The Entiat River Valley’s dramatic landscape is home to an amazing variety of native plants and wildlife, and people who love its rugged beauty. The river begins at Entiat Glacier and its clear waters are one of the most productive spawning grounds for endangered spring Chinook salmon, threatened steelhead and bull trout, and fall Chinook salmon
The Icicle River Valley is a spectacular outdoor playground that supports a wide variety of native species and wildlife. A perfect example of the Icicle Valley’s balance of recreation and biodiversity is Sam Hill—a 40-acre property renowned for spectacular climbing, wildflowers, and native species.
Locals in Leavenworth only have to look up to know the value of Land Trust’s Mountain Home property. The property’s forested hillsides, dramatic post-fire ecology, and open ridgelines provide amazing views from the valley, instead of the eight houses that were planned.
E. Lorene Young had cherished her 3.5 acre property since 1947. She shared the Wenatchee riverfront property in Leavenworth with the birds that frequented her feeders, as well as the deer, occasional black bear, and other wildlife seen regularly on this beautiful property.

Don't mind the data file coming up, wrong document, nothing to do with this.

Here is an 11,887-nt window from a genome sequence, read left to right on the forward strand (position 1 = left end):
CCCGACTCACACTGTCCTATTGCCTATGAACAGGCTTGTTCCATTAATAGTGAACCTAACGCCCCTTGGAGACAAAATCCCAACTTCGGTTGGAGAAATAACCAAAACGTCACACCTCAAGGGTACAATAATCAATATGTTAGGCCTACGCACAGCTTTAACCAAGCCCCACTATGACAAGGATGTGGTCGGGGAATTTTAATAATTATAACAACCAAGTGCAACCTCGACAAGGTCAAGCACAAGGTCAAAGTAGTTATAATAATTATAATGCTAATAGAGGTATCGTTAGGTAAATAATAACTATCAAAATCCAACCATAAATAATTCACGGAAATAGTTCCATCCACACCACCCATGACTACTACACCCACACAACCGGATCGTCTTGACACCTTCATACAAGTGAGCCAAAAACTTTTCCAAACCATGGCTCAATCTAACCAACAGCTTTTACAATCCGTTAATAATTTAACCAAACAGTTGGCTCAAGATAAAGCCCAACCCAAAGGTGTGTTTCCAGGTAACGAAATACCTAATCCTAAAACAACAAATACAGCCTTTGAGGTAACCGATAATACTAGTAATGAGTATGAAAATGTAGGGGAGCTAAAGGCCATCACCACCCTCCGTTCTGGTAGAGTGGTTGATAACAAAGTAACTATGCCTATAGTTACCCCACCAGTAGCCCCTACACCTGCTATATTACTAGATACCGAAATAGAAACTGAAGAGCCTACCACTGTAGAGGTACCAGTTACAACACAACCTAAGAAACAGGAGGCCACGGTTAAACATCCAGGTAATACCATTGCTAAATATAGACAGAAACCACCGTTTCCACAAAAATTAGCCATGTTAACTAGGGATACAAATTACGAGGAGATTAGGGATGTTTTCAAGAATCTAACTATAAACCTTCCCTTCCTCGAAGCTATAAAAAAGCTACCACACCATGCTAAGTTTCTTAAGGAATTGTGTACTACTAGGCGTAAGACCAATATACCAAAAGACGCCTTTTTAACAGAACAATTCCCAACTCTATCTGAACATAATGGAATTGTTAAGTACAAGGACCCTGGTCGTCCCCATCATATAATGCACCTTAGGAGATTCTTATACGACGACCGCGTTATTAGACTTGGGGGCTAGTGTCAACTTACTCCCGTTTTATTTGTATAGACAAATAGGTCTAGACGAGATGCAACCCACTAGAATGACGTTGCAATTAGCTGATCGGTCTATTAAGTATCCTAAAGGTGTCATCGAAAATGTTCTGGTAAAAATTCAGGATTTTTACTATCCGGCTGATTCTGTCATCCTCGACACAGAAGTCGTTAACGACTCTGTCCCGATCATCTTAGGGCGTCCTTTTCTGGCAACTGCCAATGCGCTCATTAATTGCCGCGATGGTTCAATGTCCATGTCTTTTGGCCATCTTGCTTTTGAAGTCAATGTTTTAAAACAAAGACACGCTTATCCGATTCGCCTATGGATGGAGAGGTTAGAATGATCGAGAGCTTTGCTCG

In 2000, the Jacobson family left a permanent legacy to the Wenatchee community when it donated 35 acres of prime shrub-steppe habitat in the Wenatchee Foothills to the Land Trust. This gift guarantees permanent community access to enjoy the beauty of the foothills.
This is a great area where you can make your trip as short or as long as you like.
The main loop follows Mountain Home Road to the top of a saddle and has great views of Wedge Mountain and the Enchantments.
Protection of this property is the culmination of years of effort to protect a key piece of Wenatchee's gorgeous natural backdrop. As with some other Foothills properties, Lower Castle Rock is owned by the City of Wenatchee with a permanent conservation agreement with the Land Trust. Open during daylight hours.
The Jacobson family left a permanent legacy to the Wenatchee community when it donated 35 acres of prime shrub-steppe habitat in the Wenatchee Foothills to the Land Trust.